There’s something truly magical about a New England spring. The birds are chirping, the sun is shining again and… well…yes, sometimes it’s still snowing. Or sleeting. And the temperature might drop below 20 degrees (anyone else remember the April Fool’s Blizzard of ’97?).
But there is something invigorating about those warm spring days that slowly start to creep in. And you know what? My students feel it, too! So those early April days are always a great opportunity for a bookshelf refresh. That’s why I’m sharing my seven favorite spring read alouds that will have you feeling that fresh air magic with me!
You can click on any of the book titles below for an Amazon affiliate link. Here you can find a full summary and reviews of each book. If you happen to order a book from the link provided, I earn a small percentage of that sale. This goes towards the maintenance of my blog.
Goodbye Winter, Hello Spring by Kenard Pak
Students are always drawn to Kenard Pak’s whimsical illustrations of the changing seasons. They listen in awe as the pages come to life with just the simplest of comparisons. In this spring read aloud, Pak uses the art of comparison to highlight and celebrate the magic each season brings, while offering closure and anticipation for what’s to come. Students love following along as each page says goodbye to the waning winter season in one breath, and hello to spring in the next. This is a favorite book for prompting class conversations about embracing and appreciating what the earth provides!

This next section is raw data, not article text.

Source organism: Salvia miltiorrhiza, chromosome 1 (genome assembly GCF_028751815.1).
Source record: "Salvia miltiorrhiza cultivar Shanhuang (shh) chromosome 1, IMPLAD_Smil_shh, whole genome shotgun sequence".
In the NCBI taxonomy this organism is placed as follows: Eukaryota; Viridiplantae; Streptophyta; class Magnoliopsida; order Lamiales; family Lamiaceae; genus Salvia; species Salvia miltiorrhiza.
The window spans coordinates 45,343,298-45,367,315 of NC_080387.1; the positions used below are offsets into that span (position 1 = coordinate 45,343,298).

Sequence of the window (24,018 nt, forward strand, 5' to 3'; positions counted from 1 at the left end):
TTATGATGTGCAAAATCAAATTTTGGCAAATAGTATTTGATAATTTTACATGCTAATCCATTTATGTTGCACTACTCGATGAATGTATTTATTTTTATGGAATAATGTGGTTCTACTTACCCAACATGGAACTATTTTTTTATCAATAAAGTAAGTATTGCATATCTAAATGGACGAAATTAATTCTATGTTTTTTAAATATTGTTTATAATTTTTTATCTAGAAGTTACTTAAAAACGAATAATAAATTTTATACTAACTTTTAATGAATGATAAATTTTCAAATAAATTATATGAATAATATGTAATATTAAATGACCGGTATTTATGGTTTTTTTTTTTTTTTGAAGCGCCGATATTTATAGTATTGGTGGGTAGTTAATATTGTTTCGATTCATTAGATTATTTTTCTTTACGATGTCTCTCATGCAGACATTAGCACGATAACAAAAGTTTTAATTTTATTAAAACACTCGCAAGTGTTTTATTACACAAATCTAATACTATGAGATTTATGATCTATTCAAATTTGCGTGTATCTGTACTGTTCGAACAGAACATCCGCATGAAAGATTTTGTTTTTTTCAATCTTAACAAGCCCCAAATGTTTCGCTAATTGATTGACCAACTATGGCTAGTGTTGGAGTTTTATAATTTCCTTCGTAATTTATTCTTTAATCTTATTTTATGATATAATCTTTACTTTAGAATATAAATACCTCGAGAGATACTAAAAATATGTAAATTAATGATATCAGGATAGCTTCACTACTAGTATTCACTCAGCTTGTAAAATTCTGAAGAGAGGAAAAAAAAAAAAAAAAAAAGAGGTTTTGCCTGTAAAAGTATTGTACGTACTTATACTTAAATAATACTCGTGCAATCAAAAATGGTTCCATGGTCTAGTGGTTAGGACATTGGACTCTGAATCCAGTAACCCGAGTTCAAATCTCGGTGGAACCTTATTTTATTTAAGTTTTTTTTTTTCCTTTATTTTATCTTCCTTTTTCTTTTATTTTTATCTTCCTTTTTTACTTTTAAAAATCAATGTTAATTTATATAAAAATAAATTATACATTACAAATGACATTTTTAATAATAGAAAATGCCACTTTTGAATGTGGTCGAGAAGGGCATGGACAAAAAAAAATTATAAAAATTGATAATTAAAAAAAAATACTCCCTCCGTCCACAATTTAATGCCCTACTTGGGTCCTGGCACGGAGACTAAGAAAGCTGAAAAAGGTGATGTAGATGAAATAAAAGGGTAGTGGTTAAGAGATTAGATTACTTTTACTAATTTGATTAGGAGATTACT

Up in the Garden and Down in the Dirt by Kate Messner
Ever have that one student (or students!) who just can’t get enough…dirt? Get ready for this spring read aloud to become an instant favorite among your nature enthusiasts. Kate Messner combines biology and storytelling to bring alive the intricacies found within our soil. Students will love following along to see all the creepy crawlies and appreciate the sweet story of a young girl and her grandmother cultivating a beautiful garden. Messner’s text reminds us of the connections above and below the ground, and how the rhythms of the earth work seamlessly together.
Fun tip: If you find you love this text, it’s just one in a whole series by Messner! Be sure to check out her other stories as well.
The Curious Garden by Peter Brown
It’s impossible to think of spring without acknowledging Earth Day, and this is my all-time favorite spring read aloud to do just that. Peter Brown’s fantastical story follows a young boy named Liam as he finds and cares for a small abandoned garden. With Liam’s love and care, the tiny garden grows and grows, transforming a grey and desolate city into a vibrant landscape. Aside from the heartwarming and captivating story, there are so many ways to use this book. Looking for a mentor text on mood? Check. Looking to start a class conversation about how small acts of environmentalism add up to big changes? Check. Or, my personal favorite: using this story and its similarities to the New York City Highline for a fiction and non-fiction comparison study. Bonus: You can grab my close reading Earth Day FREEBIE for that activity HERE!